As one NFL head coach characterized it via email Wednesday, this just wasn't the year to take big risks in free agency, throwing stacks of money at players you don't know well, and who might have been sitting around on the couch for the past five months: "You just don't have time to get an unfamiliar big-money guy up to speed this year, with no OTAs or offseason program,'' he wrote. "So it's a big risk to bring them in and have them sit out the first week of practice, then expect them to live up to expectations.''

But it wasn't a case of just the clubs having an advantage in sticking with their own players, the club executive said. That dynamic swung both ways, and many free agent players realized the wisdom of re-signing with their own teams rather than making a last-minute move in late July or early August.

"Yeah, it scares some of these guys,'' the club executive said. "They've been out of football for so long. They're not fresh. They're anxious to get back. Their families are anxious. They want to be comfortable, and that's part of this too. We've had more of our own free agents tell us that they want to come back and they want to get it wrapped up with us. We may not want them all back, but they want to come back.''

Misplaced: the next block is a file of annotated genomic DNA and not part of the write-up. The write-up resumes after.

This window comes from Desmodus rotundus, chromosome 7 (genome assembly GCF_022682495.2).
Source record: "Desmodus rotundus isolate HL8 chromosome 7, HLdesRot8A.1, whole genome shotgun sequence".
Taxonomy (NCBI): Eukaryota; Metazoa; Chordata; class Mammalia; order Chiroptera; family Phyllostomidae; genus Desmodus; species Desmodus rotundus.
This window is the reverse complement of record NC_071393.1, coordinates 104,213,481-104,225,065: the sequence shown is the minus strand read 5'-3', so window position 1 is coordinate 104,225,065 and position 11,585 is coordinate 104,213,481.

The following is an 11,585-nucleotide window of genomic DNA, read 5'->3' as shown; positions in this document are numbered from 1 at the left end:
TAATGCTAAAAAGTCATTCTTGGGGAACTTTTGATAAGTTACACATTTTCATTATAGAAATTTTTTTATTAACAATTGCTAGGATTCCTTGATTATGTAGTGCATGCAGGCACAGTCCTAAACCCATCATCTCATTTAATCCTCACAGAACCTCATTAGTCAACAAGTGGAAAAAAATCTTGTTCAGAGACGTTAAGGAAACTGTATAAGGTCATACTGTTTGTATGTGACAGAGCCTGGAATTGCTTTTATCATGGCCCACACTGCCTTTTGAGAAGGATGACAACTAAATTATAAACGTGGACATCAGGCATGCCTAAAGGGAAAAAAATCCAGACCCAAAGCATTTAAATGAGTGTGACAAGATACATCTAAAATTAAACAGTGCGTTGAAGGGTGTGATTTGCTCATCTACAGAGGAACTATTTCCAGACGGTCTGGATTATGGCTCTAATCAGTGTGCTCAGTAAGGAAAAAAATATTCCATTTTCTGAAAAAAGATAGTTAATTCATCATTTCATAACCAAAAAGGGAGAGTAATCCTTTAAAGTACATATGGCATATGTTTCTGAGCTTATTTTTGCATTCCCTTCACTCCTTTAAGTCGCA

Teams such as Carolina, Tampa Bay, Detroit, San Diego, New Orleans, Atlanta and Pittsburgh jump out as the most aggressive teams this week in terms of keeping their own priority free agents. That's a spectrum that runs from the lowest rung of the current NFL hierarchy -- the 2-14 Panthers of a year ago -- to the defending AFC champion Steelers.

The sheer volume of this year's free-agent class -- more than 500 players -- has worked against the signing frenzy that some predicted. Though the pace of the action has picked up as the week has gone on, the level of activity still has been lower than expected.

"Teams made contract offers to a lot of their own players before the lockout began, and some of them were very good offers,'' the club executive said. "But very few guys took those offers. I think the smartest teams left them on the table after the lockout was over. But the circumstances are different now. Before the lockout, nobody knew what the cap was going to be. Nobody knew it was going down to $120 million [per team]. Now, in this cap environment, some of those early offers were good offers, and they got accepted [after the lockout]. Things have changed.''